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So you thought gold was valuable?

Obviously, people steal some crazy things. Copper pipe is a popular—and profitable—commodity. Thieves rip copper from every place they can find it—school bathrooms and other public “plumbing” places—especially from new homes and the vacated homes—the result of foreclosures. In Phoenix, thieves steal man-hole covers—the city now covers them up with asphalt to make access to these heavy, steel covers much more difficult.

Jewelry store heists are now passé. The latest thing in theft is now plastic crates! Yes, you read that right. Plastic recycling has become so popular—and recyclers are getting higher prices for their recycled plastic—that thieves are now stealing plastic crates and trays, ubiquitous in the retail industry—in particular grocery stores and restaurants where truck loads of dairy products and bakery goods come in these handy plastic crates and trays. Often these empty crates and trays sit near the docks waiting to be picked up by the brand owners that reuse them.

An article in the Wall Street Journal a few weeks back noted that in Baltimore, three thieves were arrested after being spotted loading hundreds of these empty trays from behind a McDonald’s restaurant into a rental truck from. A private investigator had been hired to track these thefts, which according to the WSJ have become big business over the past few years. The thieves can collect a profit of about 8 cents/lb. for recycled plastic, the value being driven up by the increasing price of petroleum-based plastics. The WSJ says that recyclers resell this for more than 15 cents/lb. to manufacturers.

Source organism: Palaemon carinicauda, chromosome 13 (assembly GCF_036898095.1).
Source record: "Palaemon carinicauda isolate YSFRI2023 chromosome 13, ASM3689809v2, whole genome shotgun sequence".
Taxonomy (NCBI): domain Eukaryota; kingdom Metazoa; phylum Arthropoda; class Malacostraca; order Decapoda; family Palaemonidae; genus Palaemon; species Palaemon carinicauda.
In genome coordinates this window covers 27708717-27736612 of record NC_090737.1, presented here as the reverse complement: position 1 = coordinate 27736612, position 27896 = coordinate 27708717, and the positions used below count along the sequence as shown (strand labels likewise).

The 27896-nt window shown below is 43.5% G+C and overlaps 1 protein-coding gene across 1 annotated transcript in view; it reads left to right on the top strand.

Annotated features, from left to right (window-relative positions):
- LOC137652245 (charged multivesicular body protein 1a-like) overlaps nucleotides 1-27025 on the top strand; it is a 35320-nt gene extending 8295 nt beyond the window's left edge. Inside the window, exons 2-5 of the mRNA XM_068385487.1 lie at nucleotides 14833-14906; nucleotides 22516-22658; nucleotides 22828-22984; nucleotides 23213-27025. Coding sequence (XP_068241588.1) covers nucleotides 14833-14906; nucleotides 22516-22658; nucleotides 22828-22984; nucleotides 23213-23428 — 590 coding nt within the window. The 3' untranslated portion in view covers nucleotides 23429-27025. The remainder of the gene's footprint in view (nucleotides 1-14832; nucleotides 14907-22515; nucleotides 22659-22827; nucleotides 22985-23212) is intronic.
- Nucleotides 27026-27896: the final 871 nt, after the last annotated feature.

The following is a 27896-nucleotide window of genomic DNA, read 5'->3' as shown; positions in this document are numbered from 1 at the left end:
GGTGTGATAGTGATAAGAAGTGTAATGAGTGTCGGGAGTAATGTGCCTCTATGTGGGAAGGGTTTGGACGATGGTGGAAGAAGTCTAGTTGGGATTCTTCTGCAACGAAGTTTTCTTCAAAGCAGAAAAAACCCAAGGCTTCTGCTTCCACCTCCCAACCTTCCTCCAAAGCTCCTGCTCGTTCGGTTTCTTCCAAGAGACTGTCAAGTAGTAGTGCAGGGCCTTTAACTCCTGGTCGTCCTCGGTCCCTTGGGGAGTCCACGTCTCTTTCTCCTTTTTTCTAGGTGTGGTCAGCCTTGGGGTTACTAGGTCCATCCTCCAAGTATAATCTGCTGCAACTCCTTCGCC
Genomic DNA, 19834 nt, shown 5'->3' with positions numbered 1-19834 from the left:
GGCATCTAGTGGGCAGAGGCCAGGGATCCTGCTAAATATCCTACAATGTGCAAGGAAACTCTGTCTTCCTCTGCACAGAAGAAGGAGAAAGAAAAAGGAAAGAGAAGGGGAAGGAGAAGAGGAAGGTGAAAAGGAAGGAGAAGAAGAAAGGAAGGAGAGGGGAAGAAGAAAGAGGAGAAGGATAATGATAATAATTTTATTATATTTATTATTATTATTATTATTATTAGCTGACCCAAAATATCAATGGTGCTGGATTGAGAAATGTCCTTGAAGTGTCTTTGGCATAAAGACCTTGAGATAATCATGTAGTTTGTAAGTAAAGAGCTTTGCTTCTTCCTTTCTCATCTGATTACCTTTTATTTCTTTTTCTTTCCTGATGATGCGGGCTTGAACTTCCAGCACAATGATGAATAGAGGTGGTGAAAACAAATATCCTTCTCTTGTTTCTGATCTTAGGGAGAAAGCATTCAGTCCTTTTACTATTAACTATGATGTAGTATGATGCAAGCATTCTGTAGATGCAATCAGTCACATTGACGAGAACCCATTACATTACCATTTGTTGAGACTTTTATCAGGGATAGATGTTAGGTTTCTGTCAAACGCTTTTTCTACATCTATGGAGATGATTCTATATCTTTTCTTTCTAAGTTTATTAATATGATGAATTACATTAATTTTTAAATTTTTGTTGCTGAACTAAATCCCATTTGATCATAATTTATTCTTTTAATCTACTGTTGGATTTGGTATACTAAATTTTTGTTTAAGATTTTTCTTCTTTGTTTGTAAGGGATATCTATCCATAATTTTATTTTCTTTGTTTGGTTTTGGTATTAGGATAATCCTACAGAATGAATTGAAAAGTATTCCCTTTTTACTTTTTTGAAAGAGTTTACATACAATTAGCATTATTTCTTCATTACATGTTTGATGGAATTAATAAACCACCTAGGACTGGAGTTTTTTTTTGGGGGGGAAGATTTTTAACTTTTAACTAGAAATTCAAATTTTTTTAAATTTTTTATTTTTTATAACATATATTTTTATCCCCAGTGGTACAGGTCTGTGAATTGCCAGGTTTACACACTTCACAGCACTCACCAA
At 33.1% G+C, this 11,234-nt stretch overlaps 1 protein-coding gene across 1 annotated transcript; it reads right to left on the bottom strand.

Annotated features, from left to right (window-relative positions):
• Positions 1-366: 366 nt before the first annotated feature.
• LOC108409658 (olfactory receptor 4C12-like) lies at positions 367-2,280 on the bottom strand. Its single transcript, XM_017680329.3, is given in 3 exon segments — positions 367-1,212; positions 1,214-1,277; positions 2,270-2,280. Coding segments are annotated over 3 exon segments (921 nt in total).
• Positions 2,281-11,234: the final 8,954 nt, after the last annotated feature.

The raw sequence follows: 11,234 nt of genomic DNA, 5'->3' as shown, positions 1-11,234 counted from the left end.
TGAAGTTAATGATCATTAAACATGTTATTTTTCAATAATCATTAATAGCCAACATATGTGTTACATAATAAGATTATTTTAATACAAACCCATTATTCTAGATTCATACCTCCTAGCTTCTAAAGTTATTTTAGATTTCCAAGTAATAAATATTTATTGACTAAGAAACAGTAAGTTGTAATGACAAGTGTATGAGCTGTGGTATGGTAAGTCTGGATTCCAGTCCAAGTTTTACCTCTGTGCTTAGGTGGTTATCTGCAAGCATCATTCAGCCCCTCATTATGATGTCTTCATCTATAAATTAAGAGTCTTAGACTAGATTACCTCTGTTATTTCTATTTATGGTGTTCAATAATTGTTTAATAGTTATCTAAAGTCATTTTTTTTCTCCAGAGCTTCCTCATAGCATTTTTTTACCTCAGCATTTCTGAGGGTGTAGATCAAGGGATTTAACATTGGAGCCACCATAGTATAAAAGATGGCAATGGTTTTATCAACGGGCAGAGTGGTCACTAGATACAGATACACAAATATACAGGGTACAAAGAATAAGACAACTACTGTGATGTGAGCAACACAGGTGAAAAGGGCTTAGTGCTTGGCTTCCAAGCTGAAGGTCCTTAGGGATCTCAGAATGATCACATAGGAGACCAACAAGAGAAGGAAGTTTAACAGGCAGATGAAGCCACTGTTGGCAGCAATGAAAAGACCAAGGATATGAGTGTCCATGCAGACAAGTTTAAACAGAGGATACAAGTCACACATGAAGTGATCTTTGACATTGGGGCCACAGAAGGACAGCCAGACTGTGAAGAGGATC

The big brand-owners are fighting back because these thefts are costing them a lot. The WSJ points out that the bakery industry alone loses about $75 million a year to tray theft—not exactly chump change. A number of companies have formed Combat, or “Control of Missing Baskets and Trays,” notes the WSJ.

The private investigator hired by Combat in the Baltimore area, who is a retired police officer, spends “every day of the week on plastic,” says the WSJ article. That shows just how big recycling has actually gotten in this country with the increased demand for recycled plastic materials among manufacturers who promote being “green” by using recycled materials.

Word must have gotten out that plastic really is fantastic! And hey, even thieves find it easy to be “green.” Clare Goldsberry

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